All of these first-timers got to enjoy the sport of kings, right in downtown Rothsville, at the polo field which is part of the Warwick Township park system. Every Sunday, from June through October, Forney Field is alive with royal action, with special events like Taste of Britain with British cars, tea and crumpets. Other events include the Summer Wear White Party, the Caribbean Cup, and the Chili Cook-Off.

Some of the players are part of the Work to Ride program, which was started in Philadelphia and gives young people an opportunity to learn the sport of polo. The program has been featured on 60 Minutes.

Learning the rules of polo is pretty easy. The match consists of three or four players on each team, playing six chukkers or periods that last seven and a half minutes. The horses and players take a break in between each chukker, changing horses, then take a longer half-time break after the third chukker.

“The only tricky part is that you switch goals,” said LeMin Jr., explaining that the game is played on a field with goal posts on each end as the players try to hit the ball between the posts to score one point. “After they score, they switch sides, so you have to pay attention.”

One or two mounted umpires accompany the players. A whistle is blown to indicate a foul, which stops the clock. Then they are back, racing up and down the field, with mallets in hand.

The Lancaster Polo Club was started 75 years ago by Lancaster County cattle dealers who were challenged to a polo game by a team from York New Salem. The four bought mallets and helmets, enlisted the coaching services of Charles Little and practiced at the old Lancaster Fairgrounds. They won that first match, and the Lancaster Polo Club was born.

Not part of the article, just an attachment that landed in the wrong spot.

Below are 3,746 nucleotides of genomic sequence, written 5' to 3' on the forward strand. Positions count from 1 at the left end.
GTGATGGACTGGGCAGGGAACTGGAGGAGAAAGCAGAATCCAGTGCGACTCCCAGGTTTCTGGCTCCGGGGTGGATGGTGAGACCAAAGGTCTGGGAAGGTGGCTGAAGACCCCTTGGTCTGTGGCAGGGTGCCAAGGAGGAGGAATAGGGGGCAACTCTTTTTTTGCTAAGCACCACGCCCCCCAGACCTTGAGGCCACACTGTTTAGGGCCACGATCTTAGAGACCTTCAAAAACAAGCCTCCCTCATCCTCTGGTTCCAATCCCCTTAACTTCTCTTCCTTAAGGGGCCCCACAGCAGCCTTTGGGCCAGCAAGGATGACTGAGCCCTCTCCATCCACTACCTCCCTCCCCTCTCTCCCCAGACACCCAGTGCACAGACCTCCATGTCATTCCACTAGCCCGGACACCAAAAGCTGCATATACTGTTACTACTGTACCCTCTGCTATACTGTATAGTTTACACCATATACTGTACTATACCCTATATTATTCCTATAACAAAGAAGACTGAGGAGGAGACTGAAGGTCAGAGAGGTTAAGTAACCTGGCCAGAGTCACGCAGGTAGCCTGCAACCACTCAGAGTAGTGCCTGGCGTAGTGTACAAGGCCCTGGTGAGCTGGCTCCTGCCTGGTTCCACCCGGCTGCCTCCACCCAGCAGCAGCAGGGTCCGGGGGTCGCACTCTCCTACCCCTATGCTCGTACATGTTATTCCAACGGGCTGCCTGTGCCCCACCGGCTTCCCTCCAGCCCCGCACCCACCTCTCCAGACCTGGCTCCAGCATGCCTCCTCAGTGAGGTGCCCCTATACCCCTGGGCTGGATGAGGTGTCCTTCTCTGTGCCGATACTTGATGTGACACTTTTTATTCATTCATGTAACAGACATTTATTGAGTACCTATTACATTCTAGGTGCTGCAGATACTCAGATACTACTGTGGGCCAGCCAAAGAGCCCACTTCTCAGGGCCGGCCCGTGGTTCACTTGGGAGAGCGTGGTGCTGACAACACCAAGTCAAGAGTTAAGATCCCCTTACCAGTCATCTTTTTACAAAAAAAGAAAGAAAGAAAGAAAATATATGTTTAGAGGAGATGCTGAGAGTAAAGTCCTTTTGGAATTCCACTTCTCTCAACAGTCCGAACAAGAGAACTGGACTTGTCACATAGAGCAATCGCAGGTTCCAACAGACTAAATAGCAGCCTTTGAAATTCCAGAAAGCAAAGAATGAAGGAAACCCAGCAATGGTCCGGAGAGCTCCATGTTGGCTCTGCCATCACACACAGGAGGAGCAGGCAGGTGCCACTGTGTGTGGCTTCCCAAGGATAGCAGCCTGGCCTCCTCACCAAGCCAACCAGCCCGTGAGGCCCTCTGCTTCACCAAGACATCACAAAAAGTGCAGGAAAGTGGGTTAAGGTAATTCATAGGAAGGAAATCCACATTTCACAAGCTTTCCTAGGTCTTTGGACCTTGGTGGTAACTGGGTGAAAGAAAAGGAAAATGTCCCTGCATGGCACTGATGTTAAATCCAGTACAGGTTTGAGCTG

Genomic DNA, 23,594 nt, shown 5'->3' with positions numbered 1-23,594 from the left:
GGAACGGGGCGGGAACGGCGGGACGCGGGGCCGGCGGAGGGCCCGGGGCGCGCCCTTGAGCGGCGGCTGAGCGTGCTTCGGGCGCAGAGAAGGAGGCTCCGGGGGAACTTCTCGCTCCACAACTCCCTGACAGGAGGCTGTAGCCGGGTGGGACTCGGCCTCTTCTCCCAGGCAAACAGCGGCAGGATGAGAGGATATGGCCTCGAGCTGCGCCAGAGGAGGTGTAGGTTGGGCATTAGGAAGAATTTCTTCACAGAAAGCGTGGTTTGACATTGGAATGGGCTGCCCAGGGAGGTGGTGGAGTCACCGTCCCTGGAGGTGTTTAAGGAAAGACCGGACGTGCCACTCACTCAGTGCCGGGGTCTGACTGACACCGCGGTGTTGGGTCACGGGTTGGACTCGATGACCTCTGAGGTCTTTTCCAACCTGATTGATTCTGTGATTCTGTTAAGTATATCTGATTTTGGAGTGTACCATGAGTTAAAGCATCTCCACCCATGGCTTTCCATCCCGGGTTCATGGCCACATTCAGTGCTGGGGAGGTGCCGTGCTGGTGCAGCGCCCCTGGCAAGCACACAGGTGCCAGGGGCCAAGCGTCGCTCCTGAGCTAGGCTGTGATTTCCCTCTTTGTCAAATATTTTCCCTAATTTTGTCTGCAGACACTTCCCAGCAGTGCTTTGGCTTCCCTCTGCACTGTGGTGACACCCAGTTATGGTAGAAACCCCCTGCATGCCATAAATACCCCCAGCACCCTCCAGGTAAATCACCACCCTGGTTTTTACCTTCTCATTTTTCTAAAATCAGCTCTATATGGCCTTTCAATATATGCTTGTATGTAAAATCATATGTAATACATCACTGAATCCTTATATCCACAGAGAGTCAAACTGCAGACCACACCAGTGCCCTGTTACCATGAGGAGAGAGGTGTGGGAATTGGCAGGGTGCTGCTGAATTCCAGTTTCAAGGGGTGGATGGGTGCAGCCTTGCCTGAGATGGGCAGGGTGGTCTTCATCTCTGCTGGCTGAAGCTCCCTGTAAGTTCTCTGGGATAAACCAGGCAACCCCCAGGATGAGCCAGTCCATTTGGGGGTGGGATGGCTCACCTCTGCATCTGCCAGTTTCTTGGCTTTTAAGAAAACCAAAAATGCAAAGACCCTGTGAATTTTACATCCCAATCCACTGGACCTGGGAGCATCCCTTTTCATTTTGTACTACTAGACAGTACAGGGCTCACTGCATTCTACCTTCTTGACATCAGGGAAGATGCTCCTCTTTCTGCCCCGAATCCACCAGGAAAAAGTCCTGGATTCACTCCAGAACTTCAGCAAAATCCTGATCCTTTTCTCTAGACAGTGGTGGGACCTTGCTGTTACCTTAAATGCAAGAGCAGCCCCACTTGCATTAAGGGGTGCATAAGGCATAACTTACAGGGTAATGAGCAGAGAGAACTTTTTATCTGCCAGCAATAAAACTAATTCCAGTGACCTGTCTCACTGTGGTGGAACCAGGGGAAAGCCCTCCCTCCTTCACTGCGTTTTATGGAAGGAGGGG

For many years, they played at a field that is now Overlook Golf Course. When one of the four, Ben Forney, built a field on his farm in Rothsville in 1956, they had a new place to play. Forney was so dedicated to the sport that he played well into his 80s and was featured in Sports Illustrated as America’s oldest active polo player.

When Forney died in 1988 at age 84, part of his farm was sold. The polo field remained and several years ago, Warwick Township renovated the fields to keep Forney’s legacy alive.

The next match of the season will be on Sunday, June 21, with Hat Day, followed by the Stars & Stripes Forever Cup, Craft Beer Sunday, Tailgate Competition, and other events later in the season, like Taste of Britain, Caribbean Cup, Vineyard Wine tasting, Porsche Cup, and Chili Cook-Off.

Lancaster Polo matches are held Sundays at 2:30 p.m., with gates opening at 1 p.m. Admission is $5 per person, with children under 12 free, all going to support polo in Rothsville.

For more about Lancaster Polo and becoming a sponsor, visit the club’s website at lancasterpolo.org.

Laura Knowles is a freelance feature writer. She welcomes reader feedback at lknowles.21@gmail.com.


  1. Robert LeMin

    June 17, 2015 at 10:18 pm

    Thanks for fine coverage – many exciting photos of the Polo Season Opener. Seeing the photo of my Dad is like an early Father’s Day bonus. We appreciate everything the Lititz Record does to help get the word out about Polo.

    • editor

      June 18, 2015 at 2:22 pm

      Thank you, Bob. Local polo matches every Sunday is such a unique attraction for our community. We look forward to providing more coverage throughout the season. Keep in touch!